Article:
VILLAGERS are standing up to energy companies who want to drill holes in the Cheshire countryside searching for gas.
A group of Crewe-by-Farndon residents has been formed in opposition to plans which would see various rural sites transformed into drilling rigs.
Scottish firm Composite Energy has already had licences granted to set up sites at Hargrave and Caldecott. Crewe-by-Farndon is next on the agenda.
In response to the drilling project, Crewe-by-Farndon resident Justin Paul, also of Chester firm J10 Planning, has drafted a 17-page objection document, undersigned by 20 others.
It claims that protected species such as bats, barn owls, badgers and reptiles would be put at risk.
He said: “It is clear that the proposal shall be harmful to, and have a detrimental impact upon, biodiversity interests in the locality.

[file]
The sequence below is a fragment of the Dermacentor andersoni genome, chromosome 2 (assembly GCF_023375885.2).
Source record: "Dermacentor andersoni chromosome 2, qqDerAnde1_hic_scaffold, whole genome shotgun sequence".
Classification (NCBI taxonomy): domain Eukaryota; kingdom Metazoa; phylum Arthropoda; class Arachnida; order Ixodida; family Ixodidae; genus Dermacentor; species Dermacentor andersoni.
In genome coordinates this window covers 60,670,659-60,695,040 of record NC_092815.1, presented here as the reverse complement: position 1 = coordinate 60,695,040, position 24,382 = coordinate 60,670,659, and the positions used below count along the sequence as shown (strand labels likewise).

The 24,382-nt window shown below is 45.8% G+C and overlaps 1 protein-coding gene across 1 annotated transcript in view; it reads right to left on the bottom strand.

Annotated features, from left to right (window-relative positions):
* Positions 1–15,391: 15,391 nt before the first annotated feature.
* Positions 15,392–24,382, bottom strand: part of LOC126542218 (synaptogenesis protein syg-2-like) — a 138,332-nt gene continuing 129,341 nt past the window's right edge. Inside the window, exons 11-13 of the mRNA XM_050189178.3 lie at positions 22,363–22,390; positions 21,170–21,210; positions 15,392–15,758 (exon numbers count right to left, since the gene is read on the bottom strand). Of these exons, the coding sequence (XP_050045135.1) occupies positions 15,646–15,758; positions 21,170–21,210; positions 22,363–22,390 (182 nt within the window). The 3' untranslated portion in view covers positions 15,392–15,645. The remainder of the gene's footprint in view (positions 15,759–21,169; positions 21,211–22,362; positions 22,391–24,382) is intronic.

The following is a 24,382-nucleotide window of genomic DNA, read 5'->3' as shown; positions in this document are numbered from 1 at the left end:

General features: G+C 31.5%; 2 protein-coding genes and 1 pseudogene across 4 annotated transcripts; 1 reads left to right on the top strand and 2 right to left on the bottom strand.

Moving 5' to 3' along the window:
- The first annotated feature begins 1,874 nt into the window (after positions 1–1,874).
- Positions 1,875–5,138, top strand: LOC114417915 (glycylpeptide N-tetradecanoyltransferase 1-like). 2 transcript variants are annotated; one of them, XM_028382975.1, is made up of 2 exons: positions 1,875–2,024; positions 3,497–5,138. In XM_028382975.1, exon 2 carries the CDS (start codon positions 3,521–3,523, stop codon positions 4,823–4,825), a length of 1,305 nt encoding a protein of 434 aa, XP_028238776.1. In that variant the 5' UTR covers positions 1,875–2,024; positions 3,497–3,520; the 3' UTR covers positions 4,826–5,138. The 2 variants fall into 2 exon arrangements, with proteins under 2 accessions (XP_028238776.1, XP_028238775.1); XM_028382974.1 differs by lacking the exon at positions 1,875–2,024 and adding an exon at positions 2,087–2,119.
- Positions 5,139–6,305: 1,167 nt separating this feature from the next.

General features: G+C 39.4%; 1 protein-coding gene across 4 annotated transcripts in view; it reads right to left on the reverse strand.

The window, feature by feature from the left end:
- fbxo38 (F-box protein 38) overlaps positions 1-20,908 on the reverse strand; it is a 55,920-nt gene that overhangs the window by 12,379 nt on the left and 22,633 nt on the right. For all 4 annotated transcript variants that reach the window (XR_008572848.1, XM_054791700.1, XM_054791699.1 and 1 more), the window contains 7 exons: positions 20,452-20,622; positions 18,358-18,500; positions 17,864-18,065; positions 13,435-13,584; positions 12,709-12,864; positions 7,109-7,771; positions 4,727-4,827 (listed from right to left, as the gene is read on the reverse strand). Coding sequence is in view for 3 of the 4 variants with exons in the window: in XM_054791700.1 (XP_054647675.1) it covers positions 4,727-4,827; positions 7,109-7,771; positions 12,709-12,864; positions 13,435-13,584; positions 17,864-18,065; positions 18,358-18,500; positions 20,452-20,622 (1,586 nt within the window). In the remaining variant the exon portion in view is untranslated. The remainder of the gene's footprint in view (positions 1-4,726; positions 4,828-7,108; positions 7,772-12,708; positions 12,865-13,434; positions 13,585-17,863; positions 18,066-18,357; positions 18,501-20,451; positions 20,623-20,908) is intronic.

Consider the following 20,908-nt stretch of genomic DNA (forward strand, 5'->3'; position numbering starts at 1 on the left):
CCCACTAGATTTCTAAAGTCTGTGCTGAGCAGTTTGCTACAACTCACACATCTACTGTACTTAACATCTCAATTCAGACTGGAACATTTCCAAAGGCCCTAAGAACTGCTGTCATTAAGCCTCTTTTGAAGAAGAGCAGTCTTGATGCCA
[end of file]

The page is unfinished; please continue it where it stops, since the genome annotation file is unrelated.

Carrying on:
“The recent installation at Caldecott was audible by residents living only 500 metres away from our village.
“We believe that the quality of life of residents, the protection of the environment are worth a lot more than the expediency of allowing such a damaging development to proceed regardless of its temporary nature.”
If Cheshire West and Chester Council grant a licence then drilling will take place for 60 days on a 24-hour basis. Coal would be extracted and taken away for analysis.
If coal bed methane is detected in large amounts then the energy firm is likely to apply for permission to set up a larger drilling rig.
Composite Energy spokesman Peter Reilly said: “The wells would be temporary and once the rig is off location, the field would be returned to agricultural use. If the company finds a sensible amount of coal bed methane, then a new planning application will be submitted.”